Tish (KiKi Layne) and Fonny (Stephan James) are childhood friends who become lovers. However Tish’s love is tested when Fonny is falsely accused of raping a Puerto Rican woman. With her sweetheart locked behind bars, Tish discovers that she is also pregnant with Fonny’s child. Alone, unwed, pregnant and black, the stakes could not be more stacked against her in a 1960’s America beset with racial prejudice.
...feels like a movie for now, as much it was a book for then.
Director Barry Jenkin’s follow-up to the Oscar-winning ‘Moonlight’ is an adaptation of James Baldwin’s pivotal text, ’If Beale Street Could Talk’. The story of a lost generation of men and families broken by institutionalised racism, this feels like a movie for now as much it was a book for then. From its key opening scene, where an apprehensive Tish must face down Fonny’s rigid, proselytising mother, none of its punches are pulled. If anything this is a scene so good that it comes close to eclipsing the entire movie, in a ‘Fences’-like moment where everybody has to choose a side.
Across the board, the acting is solid throughout. From its warring mothers, (a fantastic, Regina King and a suitably stuck-up Aunjanue Ellis) to its hustling fathers (Michael Beach and the ever-dependable Colman Domingo), the invective is clear that love, no matter how strained, is the glue that holds families together. Faced with racist cop (a sinewy and hateful Ed Skrein) and a damaged rape victim (Emily Rios), the truth splinters with every upward step that Tish and Fonny reach for. In fact, this is a movie where facts are revealed more in conversation than in action. None more so is hinted at than with Bryan Tyree Henry’s excellent Daniel whose haunted allusions to prison life, again nearly overshadow proceedings with another stand-out turn – but this is how it is with the rest of the movie…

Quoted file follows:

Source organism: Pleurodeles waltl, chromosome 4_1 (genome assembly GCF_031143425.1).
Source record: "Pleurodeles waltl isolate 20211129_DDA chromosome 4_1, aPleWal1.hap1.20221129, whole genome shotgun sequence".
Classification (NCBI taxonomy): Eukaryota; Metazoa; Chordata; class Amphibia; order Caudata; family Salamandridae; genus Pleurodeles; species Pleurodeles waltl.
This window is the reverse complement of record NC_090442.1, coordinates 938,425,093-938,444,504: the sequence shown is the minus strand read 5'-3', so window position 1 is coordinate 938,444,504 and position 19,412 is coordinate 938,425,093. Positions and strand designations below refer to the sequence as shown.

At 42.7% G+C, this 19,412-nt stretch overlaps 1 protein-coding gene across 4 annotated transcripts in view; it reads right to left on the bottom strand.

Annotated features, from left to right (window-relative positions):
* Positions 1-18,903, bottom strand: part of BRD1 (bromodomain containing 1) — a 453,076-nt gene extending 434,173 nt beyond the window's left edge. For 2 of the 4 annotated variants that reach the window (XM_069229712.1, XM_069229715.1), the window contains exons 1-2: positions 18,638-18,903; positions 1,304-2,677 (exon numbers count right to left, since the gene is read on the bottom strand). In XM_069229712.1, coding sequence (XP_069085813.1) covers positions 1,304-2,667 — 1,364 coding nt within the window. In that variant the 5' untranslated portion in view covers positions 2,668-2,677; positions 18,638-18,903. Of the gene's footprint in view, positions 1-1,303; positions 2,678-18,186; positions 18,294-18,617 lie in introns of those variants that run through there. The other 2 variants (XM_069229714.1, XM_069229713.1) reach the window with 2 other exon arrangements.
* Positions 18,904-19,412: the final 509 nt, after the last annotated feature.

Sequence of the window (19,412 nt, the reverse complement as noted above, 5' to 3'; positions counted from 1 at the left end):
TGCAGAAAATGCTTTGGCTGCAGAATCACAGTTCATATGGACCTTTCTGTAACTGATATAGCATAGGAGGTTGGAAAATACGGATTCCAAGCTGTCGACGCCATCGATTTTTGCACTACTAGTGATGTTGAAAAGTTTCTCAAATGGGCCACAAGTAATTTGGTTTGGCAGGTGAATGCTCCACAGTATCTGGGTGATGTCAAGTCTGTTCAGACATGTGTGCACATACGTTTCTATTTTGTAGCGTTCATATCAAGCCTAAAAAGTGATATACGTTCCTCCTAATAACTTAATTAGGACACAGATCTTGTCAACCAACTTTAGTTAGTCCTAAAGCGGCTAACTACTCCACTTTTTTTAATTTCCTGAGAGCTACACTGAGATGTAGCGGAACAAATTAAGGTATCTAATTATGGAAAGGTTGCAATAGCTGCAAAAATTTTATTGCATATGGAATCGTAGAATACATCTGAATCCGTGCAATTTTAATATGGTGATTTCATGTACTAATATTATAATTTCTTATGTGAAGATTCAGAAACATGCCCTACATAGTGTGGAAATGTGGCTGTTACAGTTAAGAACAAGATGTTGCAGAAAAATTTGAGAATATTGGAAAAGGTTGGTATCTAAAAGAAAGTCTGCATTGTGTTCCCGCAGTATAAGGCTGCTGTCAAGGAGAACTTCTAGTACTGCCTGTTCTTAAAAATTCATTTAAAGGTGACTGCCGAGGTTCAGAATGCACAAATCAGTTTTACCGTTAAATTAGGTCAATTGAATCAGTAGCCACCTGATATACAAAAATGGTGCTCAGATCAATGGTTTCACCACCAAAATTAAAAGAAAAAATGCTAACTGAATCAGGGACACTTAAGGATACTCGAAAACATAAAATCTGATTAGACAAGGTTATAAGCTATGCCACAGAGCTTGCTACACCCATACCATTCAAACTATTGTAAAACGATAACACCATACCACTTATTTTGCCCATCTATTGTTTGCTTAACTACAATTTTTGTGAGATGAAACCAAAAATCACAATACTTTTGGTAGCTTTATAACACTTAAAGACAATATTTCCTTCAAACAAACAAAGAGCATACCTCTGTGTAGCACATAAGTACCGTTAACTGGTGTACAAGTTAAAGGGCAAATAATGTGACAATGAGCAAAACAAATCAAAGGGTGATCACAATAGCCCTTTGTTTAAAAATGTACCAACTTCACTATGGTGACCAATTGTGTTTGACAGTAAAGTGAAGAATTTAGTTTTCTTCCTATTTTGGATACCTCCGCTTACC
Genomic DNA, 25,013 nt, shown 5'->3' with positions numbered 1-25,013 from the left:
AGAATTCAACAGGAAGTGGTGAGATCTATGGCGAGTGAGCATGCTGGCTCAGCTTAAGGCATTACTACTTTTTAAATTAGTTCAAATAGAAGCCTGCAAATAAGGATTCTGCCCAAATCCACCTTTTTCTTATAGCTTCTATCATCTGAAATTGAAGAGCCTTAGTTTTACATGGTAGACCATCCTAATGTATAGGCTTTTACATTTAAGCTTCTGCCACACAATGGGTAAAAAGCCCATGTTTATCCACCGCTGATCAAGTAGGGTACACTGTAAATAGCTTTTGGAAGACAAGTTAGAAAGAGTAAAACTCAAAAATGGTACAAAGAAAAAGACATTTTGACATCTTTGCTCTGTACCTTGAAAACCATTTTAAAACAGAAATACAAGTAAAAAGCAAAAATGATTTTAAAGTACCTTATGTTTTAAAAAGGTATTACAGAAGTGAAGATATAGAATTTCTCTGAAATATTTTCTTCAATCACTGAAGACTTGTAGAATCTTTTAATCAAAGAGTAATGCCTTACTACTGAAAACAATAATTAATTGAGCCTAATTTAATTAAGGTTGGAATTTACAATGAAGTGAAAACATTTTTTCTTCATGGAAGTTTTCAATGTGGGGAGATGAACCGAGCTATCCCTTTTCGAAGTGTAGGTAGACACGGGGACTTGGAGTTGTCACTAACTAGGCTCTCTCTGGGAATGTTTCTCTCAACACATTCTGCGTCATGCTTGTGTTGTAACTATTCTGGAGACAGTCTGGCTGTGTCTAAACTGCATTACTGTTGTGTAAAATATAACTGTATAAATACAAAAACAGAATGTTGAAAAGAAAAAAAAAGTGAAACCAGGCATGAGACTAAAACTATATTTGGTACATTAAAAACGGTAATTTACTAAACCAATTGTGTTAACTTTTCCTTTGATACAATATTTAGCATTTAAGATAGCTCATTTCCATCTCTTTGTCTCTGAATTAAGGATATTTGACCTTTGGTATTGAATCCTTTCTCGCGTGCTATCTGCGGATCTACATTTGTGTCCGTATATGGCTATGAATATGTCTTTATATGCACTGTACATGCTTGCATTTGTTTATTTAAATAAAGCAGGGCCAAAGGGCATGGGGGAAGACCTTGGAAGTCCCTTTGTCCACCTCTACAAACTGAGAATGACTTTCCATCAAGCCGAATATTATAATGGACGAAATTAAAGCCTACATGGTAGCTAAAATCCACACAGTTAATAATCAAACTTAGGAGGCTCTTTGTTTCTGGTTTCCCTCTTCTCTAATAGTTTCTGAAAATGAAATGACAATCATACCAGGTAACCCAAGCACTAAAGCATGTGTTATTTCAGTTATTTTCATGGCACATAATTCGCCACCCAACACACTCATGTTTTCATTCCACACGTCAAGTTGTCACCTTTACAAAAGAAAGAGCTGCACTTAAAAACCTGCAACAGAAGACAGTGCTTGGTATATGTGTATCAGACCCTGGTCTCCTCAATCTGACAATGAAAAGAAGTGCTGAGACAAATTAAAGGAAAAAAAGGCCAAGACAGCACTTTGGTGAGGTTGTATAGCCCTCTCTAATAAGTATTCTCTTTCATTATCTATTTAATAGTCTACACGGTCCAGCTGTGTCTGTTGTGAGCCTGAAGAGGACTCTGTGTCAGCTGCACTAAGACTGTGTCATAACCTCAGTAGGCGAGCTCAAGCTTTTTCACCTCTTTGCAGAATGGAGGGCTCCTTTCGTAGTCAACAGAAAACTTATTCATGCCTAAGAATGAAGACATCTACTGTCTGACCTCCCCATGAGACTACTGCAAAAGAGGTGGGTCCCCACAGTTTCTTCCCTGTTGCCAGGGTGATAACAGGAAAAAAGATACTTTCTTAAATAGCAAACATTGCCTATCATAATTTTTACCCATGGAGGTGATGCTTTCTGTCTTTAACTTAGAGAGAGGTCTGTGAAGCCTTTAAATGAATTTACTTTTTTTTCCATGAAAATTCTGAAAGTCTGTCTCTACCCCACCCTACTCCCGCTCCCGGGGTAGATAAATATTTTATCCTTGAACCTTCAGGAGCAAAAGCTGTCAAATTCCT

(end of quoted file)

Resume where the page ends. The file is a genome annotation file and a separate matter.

Rather than delivering an absorbing straight, narrative about its two central characters, Jenkins movie is itself caught on jagged vignettes of the lives affected by its central drama. Whilst the will-they, won’t they succeed plot will certainly hold you to the end, it’s the movie’s incidental portraits that fill out its compassion and understanding. None more is this further typified than in Regina King’s later, desperate scene with Emily Rios.
Awash with a rich palette that veers dangerously away from the grittiness of its subject, ‘If Beale Street Could Talk’ ultimately becomes a slightly muddied. With no shocks, or doubt cast on any of its characters, the movie’s tension rests solely on the outcome of the main plot and the injustice that has brought it about. However after a while that becomes a long, dramatic note to sustain. Whilst elegantly framed and handsomely set with a series of strong performances, the insights of James Baldwin’s razor-sharp intellect here feel a little blunted.
Not to be misunderstood, Barry Jenkins has delivered a movie that does indeed talk. Couched in the incidental performances of its ensemble, it speaks of love triumphing over all, and the imperative for it to endure in spite of a nation’s reluctancy to change. However to see and hear the author James Baldwin in his prime, I would still urge you to seek him out in the excellent documentary ’I Am Not Your Negro’.
As prefaced in the movie, Baldwin states that, whilst Beale Street is in New York, the situation it describes is emblematic of black experience across all of America. The fact that this movie exists alone, intact with its own voice is a triumph, even if the author’s articulate rage is not so much in evidence.0